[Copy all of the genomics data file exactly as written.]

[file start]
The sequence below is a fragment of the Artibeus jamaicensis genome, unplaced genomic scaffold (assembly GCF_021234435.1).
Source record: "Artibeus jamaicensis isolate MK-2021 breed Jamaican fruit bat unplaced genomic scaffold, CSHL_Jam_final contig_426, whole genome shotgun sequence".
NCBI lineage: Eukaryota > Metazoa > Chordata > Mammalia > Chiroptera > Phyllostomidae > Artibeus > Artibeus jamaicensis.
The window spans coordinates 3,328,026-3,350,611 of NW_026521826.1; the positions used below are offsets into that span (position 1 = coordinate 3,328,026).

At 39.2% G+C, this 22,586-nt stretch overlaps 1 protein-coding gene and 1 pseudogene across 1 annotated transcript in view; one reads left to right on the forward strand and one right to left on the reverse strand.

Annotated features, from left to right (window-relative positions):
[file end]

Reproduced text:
The sequence below is a fragment of the Artibeus jamaicensis genome, unplaced genomic scaffold (assembly GCF_021234435.1).
Source record: "Artibeus jamaicensis isolate MK-2021 breed Jamaican fruit bat unplaced genomic scaffold, CSHL_Jam_final contig_426, whole genome shotgun sequence".
NCBI lineage: Eukaryota > Metazoa > Chordata > Mammalia > Chiroptera > Phyllostomidae > Artibeus > Artibeus jamaicensis.
The window spans coordinates 3,328,026-3,350,611 of NW_026521826.1; the positions used below are offsets into that span (position 1 = coordinate 3,328,026).

At 39.2% G+C, this 22,586-nt stretch overlaps 1 protein-coding gene and 1 pseudogene across 1 annotated transcript in view; one reads left to right on the forward strand and one right to left on the reverse strand.

Annotated features, from left to right (window-relative positions):